Meddybemps

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Town News

 

Linda Baniszeski 

 

 This past week in Meddybemps, we experienced beautiful weather, thunder storms, visitors from away, a class reunion, parties, wildlife sightings, an EPA Meeting, and lots of people enjoying the lake.  We also learned of the passing of a lifetime town resident.  

Birthdays in the coming week include Jeff Brown on August 17, Maxine Palmeter (20); Richard Skinner, Jr., and Charlene Decker (21); Vince Dineen, Rob Gordon and Barbara Hansen (22); and Janice Frost and Virginia Moffatt (23).  Best wishes to each for a great day and many years to follow.

Deepest sympathy to Florence “Boots” Johnson and the extended Smith family upon the passing of Harry J. Smith, Jr. after a lengthy illness.  

The Class of 1972 Calais High School Reunion was held at Terry Reynold’s home last Saturday.  It’s the perfect place for large gatherings with plenty of indoor and outdoor space for getting together, and many activities to share.  It concluded with an early evening pontoon boat ride for those who stayed until the end.  There was also a family gathering at Terry’s place on Sunday.  Could it have been a birthday celebration for Bill Doten, Jr.?

The EPA and Maine DEP hosted an informational meeting at Meddybemps Community Center last Wednesday evening, August 9.  Fourteen Meddybemps residents attended.  Terry Connelley with Fed. EPA presented the latest findings as to removal of toxins from the Eastern Surplus Super Fund Site.  Recent testing indicates that toxic plumes have extended into the bedrock.  A new kind of remediation has been found to be successful using natural/biologic methods to remove pollution by injecting some sort of bugs in the wells.  The food provided to the bugs makes them emit some substance that absorbs and removes toxins.  Don’t ask me how it works; but they say it does.  It works so good, in fact, that the rest of the test wells will be treated accordingly.  Perhaps http://www.epa.gov/superfund/eastern will have more details about the biologic method discussed at the meeting. Public comment on this subject will be accepted and considered until late September in order to become part of the final annual report by DEP and EPA representatives.

Information from the aforementioned meeting will become part of the Administrative Record for the Eastern Surplus Company Superfund Site and will be available for public review in the site repositories located at the EPA Region 1 Record Center, 5 Post Office Square in Boston, Massachusetts and at the Maine Department of Environmental Protection BRWM File Room, Ray Building, 28 Tyson Drive, Augusta, Maine or may be accessed online at http://www.epa.gov/superfund/eastern.  For additional comment or information please contact: Terrence Connelly, EPA Project Manager at 617 918-1373 Toll fee: 1-888-372-7341 ext. 8-1373 Email connelly.terry@epa.gov or Sarah White, EPA Community Involvement Coordinator at 617-918-1026 Toll free: 1-888-372-7341 ext. 8-1026.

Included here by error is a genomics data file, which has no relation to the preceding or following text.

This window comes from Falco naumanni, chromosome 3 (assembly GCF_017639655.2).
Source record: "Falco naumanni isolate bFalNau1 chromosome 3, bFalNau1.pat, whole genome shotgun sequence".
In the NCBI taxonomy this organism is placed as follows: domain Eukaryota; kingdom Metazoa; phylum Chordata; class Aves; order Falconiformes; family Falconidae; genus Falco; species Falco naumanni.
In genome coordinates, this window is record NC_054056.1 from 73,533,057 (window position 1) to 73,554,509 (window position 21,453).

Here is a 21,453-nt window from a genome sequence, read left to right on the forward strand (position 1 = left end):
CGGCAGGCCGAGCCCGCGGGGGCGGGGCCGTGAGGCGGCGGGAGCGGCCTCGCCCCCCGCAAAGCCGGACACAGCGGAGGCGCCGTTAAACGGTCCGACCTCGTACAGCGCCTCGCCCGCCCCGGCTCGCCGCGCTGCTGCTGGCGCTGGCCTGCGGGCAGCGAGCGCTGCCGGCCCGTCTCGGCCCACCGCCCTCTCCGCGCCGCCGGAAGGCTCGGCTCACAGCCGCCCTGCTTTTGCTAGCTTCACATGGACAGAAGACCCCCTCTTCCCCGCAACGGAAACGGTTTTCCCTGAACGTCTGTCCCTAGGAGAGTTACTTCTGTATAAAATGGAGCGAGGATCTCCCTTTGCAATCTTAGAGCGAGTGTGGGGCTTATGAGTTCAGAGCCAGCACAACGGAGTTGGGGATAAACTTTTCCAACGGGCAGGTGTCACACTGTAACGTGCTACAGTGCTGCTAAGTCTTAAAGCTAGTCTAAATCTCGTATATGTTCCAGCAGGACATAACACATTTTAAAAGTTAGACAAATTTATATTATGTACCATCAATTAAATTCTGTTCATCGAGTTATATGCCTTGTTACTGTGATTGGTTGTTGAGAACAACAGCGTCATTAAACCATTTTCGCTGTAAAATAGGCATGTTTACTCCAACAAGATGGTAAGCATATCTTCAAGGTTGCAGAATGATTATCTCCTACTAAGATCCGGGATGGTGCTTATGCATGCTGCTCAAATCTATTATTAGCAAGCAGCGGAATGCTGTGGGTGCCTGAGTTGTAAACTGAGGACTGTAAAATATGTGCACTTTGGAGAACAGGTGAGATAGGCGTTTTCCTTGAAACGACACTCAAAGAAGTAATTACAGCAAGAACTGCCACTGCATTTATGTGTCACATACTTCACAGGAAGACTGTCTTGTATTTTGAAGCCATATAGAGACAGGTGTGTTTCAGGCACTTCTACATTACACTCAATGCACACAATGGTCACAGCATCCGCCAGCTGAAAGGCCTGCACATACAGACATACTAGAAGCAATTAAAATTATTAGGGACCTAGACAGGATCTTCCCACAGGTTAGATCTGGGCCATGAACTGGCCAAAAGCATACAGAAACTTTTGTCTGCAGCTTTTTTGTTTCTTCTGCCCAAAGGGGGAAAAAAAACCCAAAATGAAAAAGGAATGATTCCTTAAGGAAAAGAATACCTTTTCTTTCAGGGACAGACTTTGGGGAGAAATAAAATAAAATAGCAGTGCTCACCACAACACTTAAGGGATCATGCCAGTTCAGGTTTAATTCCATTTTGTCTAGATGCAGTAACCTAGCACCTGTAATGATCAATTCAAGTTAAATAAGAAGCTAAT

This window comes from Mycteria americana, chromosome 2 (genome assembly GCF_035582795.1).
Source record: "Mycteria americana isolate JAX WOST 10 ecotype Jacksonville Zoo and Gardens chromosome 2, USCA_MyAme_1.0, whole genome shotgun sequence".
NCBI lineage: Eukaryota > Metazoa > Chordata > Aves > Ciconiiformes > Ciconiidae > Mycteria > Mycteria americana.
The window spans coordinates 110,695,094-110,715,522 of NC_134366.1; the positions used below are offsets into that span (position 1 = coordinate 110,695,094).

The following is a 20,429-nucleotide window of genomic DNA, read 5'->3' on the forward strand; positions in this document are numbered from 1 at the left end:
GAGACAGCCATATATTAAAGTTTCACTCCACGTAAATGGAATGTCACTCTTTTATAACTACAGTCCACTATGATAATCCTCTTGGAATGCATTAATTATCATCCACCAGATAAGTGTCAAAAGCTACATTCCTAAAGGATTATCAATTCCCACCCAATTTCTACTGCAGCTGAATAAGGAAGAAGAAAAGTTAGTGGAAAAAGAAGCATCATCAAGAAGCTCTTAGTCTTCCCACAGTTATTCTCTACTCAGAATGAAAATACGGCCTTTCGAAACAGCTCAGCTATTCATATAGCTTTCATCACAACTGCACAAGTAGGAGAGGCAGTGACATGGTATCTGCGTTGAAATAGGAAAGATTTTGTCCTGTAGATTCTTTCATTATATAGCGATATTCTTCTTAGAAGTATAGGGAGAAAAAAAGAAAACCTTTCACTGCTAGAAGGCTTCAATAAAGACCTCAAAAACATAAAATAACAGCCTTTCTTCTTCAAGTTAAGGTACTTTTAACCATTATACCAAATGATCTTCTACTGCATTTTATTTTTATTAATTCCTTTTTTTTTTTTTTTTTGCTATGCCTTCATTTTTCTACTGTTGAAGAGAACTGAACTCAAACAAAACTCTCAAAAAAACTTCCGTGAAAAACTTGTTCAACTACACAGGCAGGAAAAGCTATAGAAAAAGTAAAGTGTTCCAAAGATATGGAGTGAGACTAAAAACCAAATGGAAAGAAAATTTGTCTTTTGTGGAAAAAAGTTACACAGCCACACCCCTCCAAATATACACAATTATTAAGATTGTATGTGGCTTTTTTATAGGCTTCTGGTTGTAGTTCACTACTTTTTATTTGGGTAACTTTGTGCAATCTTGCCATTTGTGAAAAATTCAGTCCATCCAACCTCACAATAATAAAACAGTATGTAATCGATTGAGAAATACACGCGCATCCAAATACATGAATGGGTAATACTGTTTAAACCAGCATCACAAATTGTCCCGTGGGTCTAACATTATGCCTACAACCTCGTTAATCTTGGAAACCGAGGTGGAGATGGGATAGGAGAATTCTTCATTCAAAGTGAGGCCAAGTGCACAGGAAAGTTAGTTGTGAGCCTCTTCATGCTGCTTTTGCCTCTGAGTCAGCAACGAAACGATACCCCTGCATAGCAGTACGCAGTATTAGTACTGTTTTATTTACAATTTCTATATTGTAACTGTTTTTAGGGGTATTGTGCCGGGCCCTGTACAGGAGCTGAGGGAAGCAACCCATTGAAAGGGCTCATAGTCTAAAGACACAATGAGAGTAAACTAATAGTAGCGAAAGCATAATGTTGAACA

This latest information regarding remediation methods should not impair the purchasing of the site by an interested party, whereas the purchase agreement will require access to the site by EPA and Maine DEP into perpetuity -- EPA 90%, Maine DePP 10%.  After two years Maine DEP is contracturally committed to measuring and remediation into perpetuity.  Mr. Connelley concluded his presentation by saying, “present remediation and test reports are good, and no new problems have arisen.”

Visitors to the lake this week included Jeff Brown, his parents, sister and nephews from Nova Scotia.  His nephew, Evan, played with his Nova Scotia ice hockey team as it competed in the ice hockey tournament  last week in Lewiston.  The last we heard, they were moving into the final rounds on Sunday.  Evan, with his mother and brother, stayed at Jeff’s place on their way to Boston and Lewiston.  While at Jeff’s, one of the boys saw a small bear nearing access to the deck outside the kitchen door.  They left it alone and it went away on its own accord.  Later, they were out for a walk and again saw the bear cub, but this time with its mother.  Naturally, they slowly moved away before they met the bear and cub face-to-face.  

Due to the hot days and abundant sunshine, area gardens are flourishing.  We have harvested many cucumbers, and now have our first tomatoes ripened on the vine.  We haven’t had fresh tomatoes from the vine in decades.  It is sad to realize that some people will never know what it’s like to taste fresh out-of-the-garden tomatoes, fresh-picked corn or other vegetables.  We consider ourselves blessed.

Staying at the Gilbert camp this week are Karen Gilbert’s son, Scott, his wife Patty and son Ryan.  Ryan always celebrates his birthday here.  He feels coming to Maine is among his best gifts.   

Our duck families are nearly grown.  It’s hard to tell the ducklings from their parents anymore.  The ducks no longer fear Scuffy as much.  She certainly has been quacked at a lot over the summer.  The Canada Geese keep their distance from our place.  Although Jeff Brown tells us the fake coyotes in his yard no longer deter them.  In other areas, residents blow those horribly loud air horns at the geese to chase them away.   Most waterfront properties and communities are confronted with the mess that the geese leave behind.  It’s just best for the geese, and everyone else concerned, when they leave their debris on deserted islands and shore properties and on the wildlife preserve property that is there just for them.  

Please send your news to LBaniszeski@myfairpoint.net or phone 454-3719.